As I was away from home, my parents were constantly worried, like any Indian parent. But because this was the consequence of my decision, I had to be careful about not increasing their worry. So, I couldn’t share my everyday difficulties with them.

And since I am married, the most challenging learning opportunity is to manage societal expectations in my work life. I am blessed with an immensely supportive family on both sides. No matter how progressive your family is, you are always aware that being a woman, the responsibility of being someone’s sister, daughter and wife weighs heavily on your shoulders.

Annapurna Soni as Tamanna in Cheepatakadumpa (2021)

Do you feel there is a level playing field in your profession for young women talent like yourself?

The field is much more level than it was previously, yet it still resembles a hill more than a field. I believe ‘struggle’ is becoming less troublesome in the City of Dreams, but it is still slightly unsafe for girls to enter the industry. I was from NSD, so I did not fall prey to any traps, but I know of people who have been lured into awkward or uncomfortable situations on the pretext of an audition.

According to you, are women’s voices increasingly finding a space in today’s mainstream entertainment more than earlier?

Yes, absolutely. And mainstream ‘entertainment’ is the correct phrase because women are finding different means to voice their narrative now – whether through stand-up comedy, active journalism, films, theatre or songwriting, a new view is unfolding that is bolder, more courageous and less afraid.

What themes can young women writers bring into films and theatre that were not explored earlier?

Many taboo topics are now being brought to light and are also receiving positive acclaim from audiences. For instance, the topic of menstruation in Padman, acid attacks in Chhapaak, and other social concerns like domestic violence, gender equity and proper respect for the LGBTQIA+ community are now being talked about more intensely.

And, of course, there is the major taboo topic of sex and desire that our film Cheepatakadumpa also explores. But to show such sensitive issues with empathy is a challenging task that writers these days are tackling head-on.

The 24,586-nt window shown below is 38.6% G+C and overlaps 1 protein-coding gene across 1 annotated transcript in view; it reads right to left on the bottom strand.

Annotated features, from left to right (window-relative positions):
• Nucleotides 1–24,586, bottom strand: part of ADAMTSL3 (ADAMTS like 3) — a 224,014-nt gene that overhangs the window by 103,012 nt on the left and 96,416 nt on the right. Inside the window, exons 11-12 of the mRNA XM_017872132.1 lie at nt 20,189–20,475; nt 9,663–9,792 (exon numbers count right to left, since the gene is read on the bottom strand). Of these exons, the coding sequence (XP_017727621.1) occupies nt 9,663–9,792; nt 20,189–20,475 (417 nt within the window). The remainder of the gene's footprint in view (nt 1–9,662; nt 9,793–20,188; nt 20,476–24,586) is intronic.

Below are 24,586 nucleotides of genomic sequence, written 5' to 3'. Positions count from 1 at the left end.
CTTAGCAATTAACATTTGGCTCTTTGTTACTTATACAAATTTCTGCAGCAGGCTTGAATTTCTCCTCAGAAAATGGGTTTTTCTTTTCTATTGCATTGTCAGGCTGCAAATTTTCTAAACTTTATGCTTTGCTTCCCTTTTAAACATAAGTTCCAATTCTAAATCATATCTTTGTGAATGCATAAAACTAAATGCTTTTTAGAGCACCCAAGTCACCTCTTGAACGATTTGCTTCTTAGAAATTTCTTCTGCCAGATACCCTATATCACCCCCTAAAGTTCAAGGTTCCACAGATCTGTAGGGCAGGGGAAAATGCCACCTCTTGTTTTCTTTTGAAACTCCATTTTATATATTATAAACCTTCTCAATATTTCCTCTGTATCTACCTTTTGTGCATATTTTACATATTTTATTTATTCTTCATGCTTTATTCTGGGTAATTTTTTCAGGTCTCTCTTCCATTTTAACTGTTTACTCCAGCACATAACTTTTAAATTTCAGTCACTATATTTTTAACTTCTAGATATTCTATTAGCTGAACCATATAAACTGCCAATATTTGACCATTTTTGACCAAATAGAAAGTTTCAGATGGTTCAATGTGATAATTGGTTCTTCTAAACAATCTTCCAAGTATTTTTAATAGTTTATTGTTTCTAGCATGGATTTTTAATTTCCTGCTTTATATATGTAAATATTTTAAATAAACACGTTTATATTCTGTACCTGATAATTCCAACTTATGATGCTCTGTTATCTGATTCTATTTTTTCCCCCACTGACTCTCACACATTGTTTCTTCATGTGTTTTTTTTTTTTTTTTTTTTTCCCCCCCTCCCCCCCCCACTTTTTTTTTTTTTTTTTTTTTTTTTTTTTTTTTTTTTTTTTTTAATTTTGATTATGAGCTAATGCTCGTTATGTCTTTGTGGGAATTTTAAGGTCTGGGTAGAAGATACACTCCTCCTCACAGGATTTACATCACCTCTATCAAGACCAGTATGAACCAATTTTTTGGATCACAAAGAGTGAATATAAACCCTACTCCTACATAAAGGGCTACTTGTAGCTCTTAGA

In many advertisements, the visual representation of men doing household work is intentionally highlighted. It is through such mediums that a behavioural change in society eventually happens.

Annapurna Soni as Tamanna in a scene from Cheepatakadumpa (2021)

Tell us a little about the activities of your theatre group, Darpan Rang Samiti.

Darpan Rang Samiti is the first-ever theatre group in our area that I founded with my younger brother Durgesh in 2015. This venture is not a business endeavour, but more of a passion project and we invest from our income to keep it running.

It was difficult to start. There are always people who oppose such ideas of creativity in a small place, as they have not been exposed to the theatre so much and often carry a wrong impression of artists who work on stage. The majority of people are apprehensive of sending their children and so, before the work even starts, there is a lot of work that goes into convincing people.

I am trying to use theatre as a tool for self-empowerment and personality development, because that is what it has given me in my own life. When I was in NSD and used to play the dholak, people would be surprised and praise me, but the truth is that in my hometown, every child has the same sense of rhythm and can play it better than me. The arts are imbibed in our daily life – in festivals, daily rituals, celebrations – and it is just a matter of changing the perspective a little bit and developing the talent.